watch the house we live in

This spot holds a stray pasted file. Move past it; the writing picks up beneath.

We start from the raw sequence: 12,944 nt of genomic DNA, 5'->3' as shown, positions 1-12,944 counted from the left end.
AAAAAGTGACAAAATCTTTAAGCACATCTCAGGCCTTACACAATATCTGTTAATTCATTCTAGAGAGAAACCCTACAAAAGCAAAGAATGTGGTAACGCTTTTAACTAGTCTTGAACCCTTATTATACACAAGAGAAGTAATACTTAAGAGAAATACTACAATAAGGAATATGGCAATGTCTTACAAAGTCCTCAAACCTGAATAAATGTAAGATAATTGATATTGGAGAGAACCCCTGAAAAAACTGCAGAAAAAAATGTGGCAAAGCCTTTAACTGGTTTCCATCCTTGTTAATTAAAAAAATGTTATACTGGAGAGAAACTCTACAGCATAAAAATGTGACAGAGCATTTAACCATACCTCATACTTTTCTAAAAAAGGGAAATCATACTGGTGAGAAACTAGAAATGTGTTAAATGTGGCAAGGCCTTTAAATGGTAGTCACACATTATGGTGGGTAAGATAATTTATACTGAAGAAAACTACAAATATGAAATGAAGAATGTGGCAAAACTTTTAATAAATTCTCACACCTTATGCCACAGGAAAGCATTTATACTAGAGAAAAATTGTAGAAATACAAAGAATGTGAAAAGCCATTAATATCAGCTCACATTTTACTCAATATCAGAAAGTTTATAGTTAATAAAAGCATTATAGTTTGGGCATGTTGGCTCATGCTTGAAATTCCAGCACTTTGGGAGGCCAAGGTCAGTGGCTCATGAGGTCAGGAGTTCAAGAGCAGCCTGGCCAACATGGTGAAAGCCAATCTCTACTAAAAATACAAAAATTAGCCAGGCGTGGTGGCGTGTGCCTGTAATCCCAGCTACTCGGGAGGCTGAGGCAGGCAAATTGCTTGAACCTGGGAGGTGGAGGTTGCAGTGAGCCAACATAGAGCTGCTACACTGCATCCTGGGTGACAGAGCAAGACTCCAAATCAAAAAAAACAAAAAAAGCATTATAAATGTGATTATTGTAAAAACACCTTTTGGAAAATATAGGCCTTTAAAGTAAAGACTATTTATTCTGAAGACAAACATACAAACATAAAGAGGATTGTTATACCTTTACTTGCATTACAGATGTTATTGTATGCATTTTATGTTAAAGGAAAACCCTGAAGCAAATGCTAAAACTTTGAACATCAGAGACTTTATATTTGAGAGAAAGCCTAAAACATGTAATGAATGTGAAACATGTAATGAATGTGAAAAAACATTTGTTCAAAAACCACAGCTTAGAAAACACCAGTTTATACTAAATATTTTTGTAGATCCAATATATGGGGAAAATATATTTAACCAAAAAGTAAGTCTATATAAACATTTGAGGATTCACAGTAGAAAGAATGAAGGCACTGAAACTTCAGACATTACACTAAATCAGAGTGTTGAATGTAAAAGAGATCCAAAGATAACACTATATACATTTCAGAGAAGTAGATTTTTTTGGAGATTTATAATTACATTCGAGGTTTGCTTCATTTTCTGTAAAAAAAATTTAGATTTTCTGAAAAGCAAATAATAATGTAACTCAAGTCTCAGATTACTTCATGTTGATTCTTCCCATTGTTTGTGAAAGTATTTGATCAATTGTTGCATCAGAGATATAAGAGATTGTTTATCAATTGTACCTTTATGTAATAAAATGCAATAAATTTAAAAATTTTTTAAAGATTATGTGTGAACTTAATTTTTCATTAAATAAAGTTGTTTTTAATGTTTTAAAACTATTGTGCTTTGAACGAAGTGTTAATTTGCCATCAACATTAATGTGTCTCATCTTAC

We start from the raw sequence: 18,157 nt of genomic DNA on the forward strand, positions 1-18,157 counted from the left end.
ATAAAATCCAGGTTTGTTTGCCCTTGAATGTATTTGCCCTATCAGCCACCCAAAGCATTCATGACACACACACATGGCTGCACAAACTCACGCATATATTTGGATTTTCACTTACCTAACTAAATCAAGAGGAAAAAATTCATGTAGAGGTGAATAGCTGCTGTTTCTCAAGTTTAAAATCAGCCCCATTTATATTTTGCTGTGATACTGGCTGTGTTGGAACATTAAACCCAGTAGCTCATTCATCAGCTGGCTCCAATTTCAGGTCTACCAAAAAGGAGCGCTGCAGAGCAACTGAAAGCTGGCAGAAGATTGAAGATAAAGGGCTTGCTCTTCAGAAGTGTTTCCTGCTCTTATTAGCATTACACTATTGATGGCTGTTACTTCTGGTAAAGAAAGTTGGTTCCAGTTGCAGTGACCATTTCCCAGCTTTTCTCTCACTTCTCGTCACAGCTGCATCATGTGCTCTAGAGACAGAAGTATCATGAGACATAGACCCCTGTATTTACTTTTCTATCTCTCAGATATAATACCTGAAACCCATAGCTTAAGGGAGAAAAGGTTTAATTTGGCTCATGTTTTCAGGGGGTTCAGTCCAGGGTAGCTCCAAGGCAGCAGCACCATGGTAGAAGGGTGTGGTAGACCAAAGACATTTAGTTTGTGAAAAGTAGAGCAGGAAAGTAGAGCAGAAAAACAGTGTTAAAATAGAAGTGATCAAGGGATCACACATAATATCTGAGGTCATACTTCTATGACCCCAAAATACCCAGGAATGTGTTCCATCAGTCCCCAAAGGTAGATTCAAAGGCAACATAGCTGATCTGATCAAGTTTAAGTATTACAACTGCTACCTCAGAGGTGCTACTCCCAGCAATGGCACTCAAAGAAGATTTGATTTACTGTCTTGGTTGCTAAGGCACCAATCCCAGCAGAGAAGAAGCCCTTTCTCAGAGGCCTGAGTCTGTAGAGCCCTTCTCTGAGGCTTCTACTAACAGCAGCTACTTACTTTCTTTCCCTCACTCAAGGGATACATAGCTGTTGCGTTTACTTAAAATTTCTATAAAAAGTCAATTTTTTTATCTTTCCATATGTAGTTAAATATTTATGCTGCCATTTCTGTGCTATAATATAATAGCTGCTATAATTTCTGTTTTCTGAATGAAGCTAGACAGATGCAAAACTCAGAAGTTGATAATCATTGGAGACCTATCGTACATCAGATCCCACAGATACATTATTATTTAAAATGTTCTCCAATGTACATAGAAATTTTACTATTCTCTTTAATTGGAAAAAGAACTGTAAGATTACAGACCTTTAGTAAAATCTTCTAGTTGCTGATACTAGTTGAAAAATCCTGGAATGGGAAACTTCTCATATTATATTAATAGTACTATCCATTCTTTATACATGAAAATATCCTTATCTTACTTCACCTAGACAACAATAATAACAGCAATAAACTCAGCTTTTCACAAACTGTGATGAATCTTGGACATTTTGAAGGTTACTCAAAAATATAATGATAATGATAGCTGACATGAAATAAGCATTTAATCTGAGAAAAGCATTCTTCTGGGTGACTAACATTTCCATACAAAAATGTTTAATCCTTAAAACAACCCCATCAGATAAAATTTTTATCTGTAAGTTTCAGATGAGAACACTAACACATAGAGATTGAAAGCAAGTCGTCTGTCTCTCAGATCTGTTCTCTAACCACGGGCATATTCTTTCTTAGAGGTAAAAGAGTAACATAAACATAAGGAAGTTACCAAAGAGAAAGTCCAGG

Filmed in more than 20 states, THE HOUSE I LIVE IN captures heart-wrenching stories from individuals at all levels of America’s War on Drugs. Watch Live House Proceedings. It's available to watch. View UCBerkeleyOfficial’s profile on Instagram, View UCZAXKyvvIV4uU4YvP5dmrmA’s profile on YouTube, California farmworkers hit hard by COVID-19, study finds, Berkeley Law creates protocol to use social media as evidence for war crimes, William Clemens, expert on fossil mammals, dies at 88, Berkeley professor Nikki Jones wins national award for criminology research, Five Berkeley top scholars named AAAS fellows, I’m a Berkeleyan: Dalia Perez Rangel on breaking the cycle in Coachella Valley, Meet our new faculty: Sarah E. Chasins, electrical engineering and computer sciences, How compelling photographs can change the course of history, Berkeley Talks: How Mary Shelley’s ‘Frankenstein’ took on a life of its own, Berkeley Talks: Portraits of power: Women of the 116th Congress, Kamala Harris’s rise, multicultural roots and challenges, Chakrabarti: ‘Our long national nightmare is over… For now’, Why violence re-emerged in Armenia-Azerbaijan conflict. Eminently watchable, maybe that isn't such a problem but it takes out the enjoyment away when one can't hear the dialogue, Reviewed in the United Kingdom on December 18, 2017. Select the department you want to search in. The only thing that I found disappointing was the fact that there was no sub-titles with this DVD. It also analyzes reviews to verify trustworthiness. Reviewed in the United States on March 30, 2015. No, as this film so clearly explains there are other forces at work aside from the personal choice of individuals, in fact personal choice seems to be one freedom that has disappeared in some of the city areas highlighted here. The middle class is being slowly destroyed also by the financial institutions and corporations. Directed with heart by Eugene Jarecki, … The film is a mixture of the film makers personal experiences and a fairly broad-brush account of the politics and racism that influenced the 'war', and also follows a few other victims of the policy that's resulted in the US (5% of the world population) locking up 25% of the entire imprisoned people on Earth within it's own boundaries. At the Atlantic earlier this week, Sidney Fussell reported on Airbnb’s policies toward hosts installing cameras to observe their customers and the platform’s apparent ambivalence about enforcing them. Best documentary I have seen on the subject. Leti Volpp, professor of law and director of the Center for Race & Gender, explained that the legacy of these discriminatory practices is visible in the city of Berkeley, pointing to restrictive covenants that segregated it. “Which side of the racial divide you found yourself on … A really stunning look at reality for those who have bought into the villainization of drug users and sellers that has been the norm of American media and entertainment for decades. I feel our Government is under the control of corporations thru the lobbyist donations for changing laws in favor of corporations. Copyright © 2020 UC Regents; all rights reserved. Omi observed that the debates in this country — which today is at a critical inflection point — reached a colorblind consensus following civil rights era reforms. It's only a criminality and a moral issue because quite honestly, the entire justice system would collapse in on itself if EVERYONE got clean and sober at once. The House I Live In, directed by Eugene Jarecki, is a 2012 documentary film about the War on Drugs in the United States. There, you can find more resources about the documentary and racial education, as well as transcripts from previous panels. The solutions are already there, Corburn continued, but we need to listen to people who speak from firsthand experiences of racism. Generations of racism shaped the structures of the United States, working into the very DNA of our institutions and culture. that followed a screening of Part 3 of the documentary. Directed by Eugene Jarecki. “We have to affirmatively think about … the structures and systems that promote the outcomes we want,” john a. powell, a Berkeley professor of law and African American studies said during a live, online panel discussion that followed a screening of Part 3 of the documentary, Race — The Power of an Illusion. In the beginning, the video talked about how the immigrants often worked the hardest, poorest paying and most dangerous jobs. This film should be compulsory viewing for the lock them up/throw away the key types like Peter Hitchens; because in many parts if the USA they do just that, and does it solve or even reduce drug problems? Today President Obama shortened the prison sentences of low-level drug offenders whose sentences would have been shorter if they were convicted under today’s laws. In the world of the hearing, maybe that isn't such a problem but it takes out the enjoyment away when one can't hear the dialogue! Eyes: round or almond, blue, black, brown. The issues of mandatory sentencing (three strikes and you're out and the Rockefeller drug laws) and the funding of policing through seizures of assets on the slimmest of grounds is well explained. From the dealer to the narcotics officer, the inmate to the federal judge, a penetrating look inside America's criminal justice system, revealing the profound human rights implications of U.S. drug policy. Sorry, your blog cannot share posts by email. The last episode called "The House We Live In" highlighted a lot of information that I was unaware of before watching it. It reveals how our social institutions "make" race by disproportionately channeling resources, power, status and wealth to white people. The House I Live In is a live album featuring saxophonists Archie Shepp and Lars Gullin recorded at the Jazzhus Montmartre in Copenhagen, Denmark on November 21, 1963 and released on the Steeplechase label in 1980. This is a topic we explored in The House I Live In, a documentary that adds up the true cost of America’s war on drugs. The third and final episode of the docuseries, “The House We Live in,” charts the history of American citizenship and identity as it is constructed around whiteness.